How to prevent your baby monitor from getting hacked

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When I heard the news of an innocent child’s room getting infiltrated by a digital stranger, I was worried. Disgusted. Disturbed.

Although reports about baby monitors getting hacked are certainly not new, the event in this little girl’s room seemed different somehow. More real and more personal.

I know most of my families have monitoring systems in their children’s rooms. They use this technology for monitoring safety, sleep habits, quiet play, or simply for piece of mind. And for the vast majority of my families, baby monitors allow them to accomplish all of these things easily and safely.

The reality is these hacking events are rare, and often simply for sport. Hackers love a chance to take advantage of a week home network and see what trouble they can muster for fun and games. Most victims are simply innocent targets of these pranks, regardless of how personal they may feel.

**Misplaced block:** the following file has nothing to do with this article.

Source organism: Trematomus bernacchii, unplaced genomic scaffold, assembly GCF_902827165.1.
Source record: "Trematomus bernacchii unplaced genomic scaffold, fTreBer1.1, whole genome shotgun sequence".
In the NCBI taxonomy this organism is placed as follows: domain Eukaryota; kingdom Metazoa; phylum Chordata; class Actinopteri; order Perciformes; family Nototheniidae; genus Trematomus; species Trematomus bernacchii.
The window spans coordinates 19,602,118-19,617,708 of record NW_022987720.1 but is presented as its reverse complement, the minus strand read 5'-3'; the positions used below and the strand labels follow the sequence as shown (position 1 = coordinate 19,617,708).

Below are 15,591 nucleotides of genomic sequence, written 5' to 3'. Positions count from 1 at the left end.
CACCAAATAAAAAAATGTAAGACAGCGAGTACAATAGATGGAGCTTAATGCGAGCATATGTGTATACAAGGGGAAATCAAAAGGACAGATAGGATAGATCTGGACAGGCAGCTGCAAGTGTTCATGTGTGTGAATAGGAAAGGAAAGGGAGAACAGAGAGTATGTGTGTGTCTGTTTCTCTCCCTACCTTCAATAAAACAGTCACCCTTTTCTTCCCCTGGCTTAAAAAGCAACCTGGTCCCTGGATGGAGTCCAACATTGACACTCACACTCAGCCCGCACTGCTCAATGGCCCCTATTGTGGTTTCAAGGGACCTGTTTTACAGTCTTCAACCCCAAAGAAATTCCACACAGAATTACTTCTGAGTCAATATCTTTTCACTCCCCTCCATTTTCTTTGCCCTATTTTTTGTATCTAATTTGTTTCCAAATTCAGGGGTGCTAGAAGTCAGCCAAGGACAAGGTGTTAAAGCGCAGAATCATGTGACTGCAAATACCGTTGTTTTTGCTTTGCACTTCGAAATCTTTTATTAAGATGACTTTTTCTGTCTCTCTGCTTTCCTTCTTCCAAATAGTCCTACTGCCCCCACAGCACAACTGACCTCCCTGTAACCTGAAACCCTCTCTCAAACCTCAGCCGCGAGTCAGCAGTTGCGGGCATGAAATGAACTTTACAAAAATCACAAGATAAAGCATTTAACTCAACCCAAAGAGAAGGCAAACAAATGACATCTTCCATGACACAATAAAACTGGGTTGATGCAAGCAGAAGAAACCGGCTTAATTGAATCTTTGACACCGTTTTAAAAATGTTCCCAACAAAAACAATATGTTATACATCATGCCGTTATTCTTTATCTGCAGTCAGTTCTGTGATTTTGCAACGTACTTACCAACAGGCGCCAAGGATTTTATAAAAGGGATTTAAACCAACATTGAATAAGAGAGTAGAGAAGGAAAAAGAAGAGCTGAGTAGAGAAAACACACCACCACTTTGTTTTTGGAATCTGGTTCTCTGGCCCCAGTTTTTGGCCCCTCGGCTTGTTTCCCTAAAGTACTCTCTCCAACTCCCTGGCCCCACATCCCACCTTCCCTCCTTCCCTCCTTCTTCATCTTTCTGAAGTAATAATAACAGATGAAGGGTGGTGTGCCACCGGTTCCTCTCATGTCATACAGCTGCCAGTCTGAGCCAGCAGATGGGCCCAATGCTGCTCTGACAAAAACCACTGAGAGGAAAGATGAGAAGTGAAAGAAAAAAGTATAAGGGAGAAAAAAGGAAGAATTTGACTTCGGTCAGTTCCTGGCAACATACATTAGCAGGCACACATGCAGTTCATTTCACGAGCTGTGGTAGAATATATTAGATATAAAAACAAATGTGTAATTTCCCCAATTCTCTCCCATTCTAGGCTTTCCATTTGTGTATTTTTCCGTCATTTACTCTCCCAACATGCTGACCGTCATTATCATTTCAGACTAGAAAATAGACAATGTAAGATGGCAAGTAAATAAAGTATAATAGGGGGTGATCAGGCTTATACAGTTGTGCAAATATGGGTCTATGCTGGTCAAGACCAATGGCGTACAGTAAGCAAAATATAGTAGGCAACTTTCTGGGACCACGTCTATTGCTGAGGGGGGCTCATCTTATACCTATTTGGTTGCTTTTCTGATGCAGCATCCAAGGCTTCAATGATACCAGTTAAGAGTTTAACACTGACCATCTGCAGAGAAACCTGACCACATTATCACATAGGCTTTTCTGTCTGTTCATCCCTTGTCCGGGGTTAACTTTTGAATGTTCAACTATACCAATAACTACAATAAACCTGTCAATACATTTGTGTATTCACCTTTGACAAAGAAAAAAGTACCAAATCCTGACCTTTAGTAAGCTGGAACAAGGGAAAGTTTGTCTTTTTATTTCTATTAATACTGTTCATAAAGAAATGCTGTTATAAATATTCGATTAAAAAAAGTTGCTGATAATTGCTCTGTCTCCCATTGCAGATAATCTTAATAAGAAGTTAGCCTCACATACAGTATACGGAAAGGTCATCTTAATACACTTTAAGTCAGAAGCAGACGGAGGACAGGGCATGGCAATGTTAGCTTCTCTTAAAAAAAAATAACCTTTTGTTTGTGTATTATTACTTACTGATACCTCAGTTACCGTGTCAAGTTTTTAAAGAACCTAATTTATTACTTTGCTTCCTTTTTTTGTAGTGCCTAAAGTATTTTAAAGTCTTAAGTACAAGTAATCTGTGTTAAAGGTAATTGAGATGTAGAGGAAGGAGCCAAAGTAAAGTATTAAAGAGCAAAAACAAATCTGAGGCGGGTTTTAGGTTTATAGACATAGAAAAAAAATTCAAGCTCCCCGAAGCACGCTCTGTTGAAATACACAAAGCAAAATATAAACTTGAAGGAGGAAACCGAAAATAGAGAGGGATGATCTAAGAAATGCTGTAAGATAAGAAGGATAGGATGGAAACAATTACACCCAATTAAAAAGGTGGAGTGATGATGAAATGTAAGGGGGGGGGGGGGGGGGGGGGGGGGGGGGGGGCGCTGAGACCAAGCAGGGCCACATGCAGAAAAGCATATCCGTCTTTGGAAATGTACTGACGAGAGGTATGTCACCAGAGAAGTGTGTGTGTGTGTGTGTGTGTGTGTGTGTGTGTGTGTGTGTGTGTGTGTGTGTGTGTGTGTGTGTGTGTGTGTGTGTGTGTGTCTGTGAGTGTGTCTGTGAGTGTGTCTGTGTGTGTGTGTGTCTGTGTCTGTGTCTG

In addition, these breeches of  security seem to be specific to the device itself. Recently, for example, the security camera in question was already known to have a flaw in its programming that would allow this type of hack to occur. And, the camera may have been being used with a default password.

For those of us who have child monitors in our home, the good news is there are some simple precautions we can take to keep our system safer.

  1. Be a vigilant consumer, but recognize limitations. Preventing security breeches in your home is never absolute. Common sense dictates that hacks are a risk when using any type of technological system.
  2. Most experts recommend a digital versus an analog system. Systems that work on your home Wi-Fi network are likely most secure, however, they can carry a heavy price tag. For an explanation of the detailed differences and buying recommendations, Consumer Reports has a great review.
  3. If you use a Wi-Fi camera, find the highest encryption your Wi-Fi network will allow and use it. This may include defining specific devices that can access your network (using IP addresses) and creating long, strong passwords that are not easy to figure out.

And possibly most important of all? If the worry about your baby monitor’s security is keeping you up at night, consider the most secure option of all.

Just unplug.

Natasha Burgert is a pediatrician who blogs at KC Kids Doc.

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